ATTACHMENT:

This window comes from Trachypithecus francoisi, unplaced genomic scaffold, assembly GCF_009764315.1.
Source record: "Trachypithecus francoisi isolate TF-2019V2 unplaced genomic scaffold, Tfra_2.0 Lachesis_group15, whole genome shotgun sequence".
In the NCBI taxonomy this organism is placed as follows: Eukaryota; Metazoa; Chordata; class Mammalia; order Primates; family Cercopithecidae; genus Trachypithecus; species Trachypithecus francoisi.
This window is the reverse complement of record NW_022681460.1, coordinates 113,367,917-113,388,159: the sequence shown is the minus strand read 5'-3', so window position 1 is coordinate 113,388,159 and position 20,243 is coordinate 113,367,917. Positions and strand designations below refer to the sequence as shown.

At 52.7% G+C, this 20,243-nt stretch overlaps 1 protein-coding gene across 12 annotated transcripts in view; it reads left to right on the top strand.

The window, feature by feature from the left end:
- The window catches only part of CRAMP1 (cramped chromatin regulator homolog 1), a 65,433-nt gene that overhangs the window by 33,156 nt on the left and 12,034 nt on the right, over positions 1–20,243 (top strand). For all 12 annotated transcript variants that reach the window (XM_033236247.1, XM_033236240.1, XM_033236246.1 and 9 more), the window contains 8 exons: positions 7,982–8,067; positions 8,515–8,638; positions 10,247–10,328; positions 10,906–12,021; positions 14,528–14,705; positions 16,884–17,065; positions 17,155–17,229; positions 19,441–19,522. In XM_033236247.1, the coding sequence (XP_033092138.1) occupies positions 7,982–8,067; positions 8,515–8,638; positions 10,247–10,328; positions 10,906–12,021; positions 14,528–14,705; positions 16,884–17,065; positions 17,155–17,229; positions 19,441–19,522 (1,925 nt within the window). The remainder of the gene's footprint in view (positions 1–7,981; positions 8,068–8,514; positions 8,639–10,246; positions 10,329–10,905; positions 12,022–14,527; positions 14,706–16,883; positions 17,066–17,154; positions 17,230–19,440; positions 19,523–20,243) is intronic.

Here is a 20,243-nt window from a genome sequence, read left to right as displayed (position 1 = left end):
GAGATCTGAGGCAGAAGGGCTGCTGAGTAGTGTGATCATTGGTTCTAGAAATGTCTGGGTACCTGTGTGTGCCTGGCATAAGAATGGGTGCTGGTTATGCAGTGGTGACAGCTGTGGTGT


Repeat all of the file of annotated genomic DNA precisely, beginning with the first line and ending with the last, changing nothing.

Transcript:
This window comes from Trachypithecus francoisi, unplaced genomic scaffold, assembly GCF_009764315.1.
Source record: "Trachypithecus francoisi isolate TF-2019V2 unplaced genomic scaffold, Tfra_2.0 Lachesis_group15, whole genome shotgun sequence".
In the NCBI taxonomy this organism is placed as follows: Eukaryota; Metazoa; Chordata; class Mammalia; order Primates; family Cercopithecidae; genus Trachypithecus; species Trachypithecus francoisi.
This window is the reverse complement of record NW_022681460.1, coordinates 113,367,917-113,388,159: the sequence shown is the minus strand read 5'-3', so window position 1 is coordinate 113,388,159 and position 20,243 is coordinate 113,367,917. Positions and strand designations below refer to the sequence as shown.

At 52.7% G+C, this 20,243-nt stretch overlaps 1 protein-coding gene across 12 annotated transcripts in view; it reads left to right on the top strand.

The window, feature by feature from the left end:
- The window catches only part of CRAMP1 (cramped chromatin regulator homolog 1), a 65,433-nt gene that overhangs the window by 33,156 nt on the left and 12,034 nt on the right, over positions 1–20,243 (top strand). For all 12 annotated transcript variants that reach the window (XM_033236247.1, XM_033236240.1, XM_033236246.1 and 9 more), the window contains 8 exons: positions 7,982–8,067; positions 8,515–8,638; positions 10,247–10,328; positions 10,906–12,021; positions 14,528–14,705; positions 16,884–17,065; positions 17,155–17,229; positions 19,441–19,522. In XM_033236247.1, the coding sequence (XP_033092138.1) occupies positions 7,982–8,067; positions 8,515–8,638; positions 10,247–10,328; positions 10,906–12,021; positions 14,528–14,705; positions 16,884–17,065; positions 17,155–17,229; positions 19,441–19,522 (1,925 nt within the window). The remainder of the gene's footprint in view (positions 1–7,981; positions 8,068–8,514; positions 8,639–10,246; positions 10,329–10,905; positions 12,022–14,527; positions 14,706–16,883; positions 17,066–17,154; positions 17,230–19,440; positions 19,523–20,243) is intronic.

Here is a 20,243-nt window from a genome sequence, read left to right as displayed (position 1 = left end):
GAGATCTGAGGCAGAAGGGCTGCTGAGTAGTGTGATCATTGGTTCTAGAAATGTCTGGGTACCTGTGTGTGCCTGGCATAAGAATGGGTGCTGGTTATGCAGTGGTGACAGCTGTGGTGT